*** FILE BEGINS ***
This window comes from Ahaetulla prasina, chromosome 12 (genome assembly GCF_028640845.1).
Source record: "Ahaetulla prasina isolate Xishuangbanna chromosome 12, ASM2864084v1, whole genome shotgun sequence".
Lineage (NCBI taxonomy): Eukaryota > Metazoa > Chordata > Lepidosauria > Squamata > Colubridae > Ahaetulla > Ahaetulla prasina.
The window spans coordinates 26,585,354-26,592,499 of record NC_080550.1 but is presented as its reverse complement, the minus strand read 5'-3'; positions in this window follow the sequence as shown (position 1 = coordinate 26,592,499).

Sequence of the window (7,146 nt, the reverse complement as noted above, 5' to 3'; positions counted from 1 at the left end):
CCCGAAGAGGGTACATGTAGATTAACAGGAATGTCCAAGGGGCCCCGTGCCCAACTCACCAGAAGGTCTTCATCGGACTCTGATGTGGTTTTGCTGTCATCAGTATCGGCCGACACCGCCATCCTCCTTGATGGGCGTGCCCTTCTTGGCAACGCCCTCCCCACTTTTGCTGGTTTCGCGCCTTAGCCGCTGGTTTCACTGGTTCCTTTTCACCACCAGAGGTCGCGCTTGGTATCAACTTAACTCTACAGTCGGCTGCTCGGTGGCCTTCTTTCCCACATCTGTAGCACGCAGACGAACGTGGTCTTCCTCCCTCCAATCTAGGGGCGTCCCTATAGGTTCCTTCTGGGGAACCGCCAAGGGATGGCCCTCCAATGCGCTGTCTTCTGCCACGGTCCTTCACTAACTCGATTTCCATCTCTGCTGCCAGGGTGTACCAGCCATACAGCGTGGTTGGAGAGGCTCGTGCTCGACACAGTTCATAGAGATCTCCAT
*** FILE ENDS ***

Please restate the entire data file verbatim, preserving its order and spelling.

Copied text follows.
This window comes from Ahaetulla prasina, chromosome 12 (genome assembly GCF_028640845.1).
Source record: "Ahaetulla prasina isolate Xishuangbanna chromosome 12, ASM2864084v1, whole genome shotgun sequence".
Lineage (NCBI taxonomy): Eukaryota > Metazoa > Chordata > Lepidosauria > Squamata > Colubridae > Ahaetulla > Ahaetulla prasina.
The window spans coordinates 26,585,354-26,592,499 of record NC_080550.1 but is presented as its reverse complement, the minus strand read 5'-3'; positions in this window follow the sequence as shown (position 1 = coordinate 26,592,499).

Sequence of the window (7,146 nt, the reverse complement as noted above, 5' to 3'; positions counted from 1 at the left end):
CCCGAAGAGGGTACATGTAGATTAACAGGAATGTCCAAGGGGCCCCGTGCCCAACTCACCAGAAGGTCTTCATCGGACTCTGATGTGGTTTTGCTGTCATCAGTATCGGCCGACACCGCCATCCTCCTTGATGGGCGTGCCCTTCTTGGCAACGCCCTCCCCACTTTTGCTGGTTTCGCGCCTTAGCCGCTGGTTTCACTGGTTCCTTTTCACCACCAGAGGTCGCGCTTGGTATCAACTTAACTCTACAGTCGGCTGCTCGGTGGCCTTCTTTCCCACATCTGTAGCACGCAGACGAACGTGGTCTTCCTCCCTCCAATCTAGGGGCGTCCCTATAGGTTCCTTCTGGGGAACCGCCAAGGGATGGCCCTCCAATGCGCTGTCTTCTGCCACGGTCCTTCACTAACTCGATTTCCATCTCTGCTGCCAGGGTGTACCAGCCATACAGCGTGGTTGGAGAGGCTCGTGCTCGACACAGTTCATAGAGATCTCCAT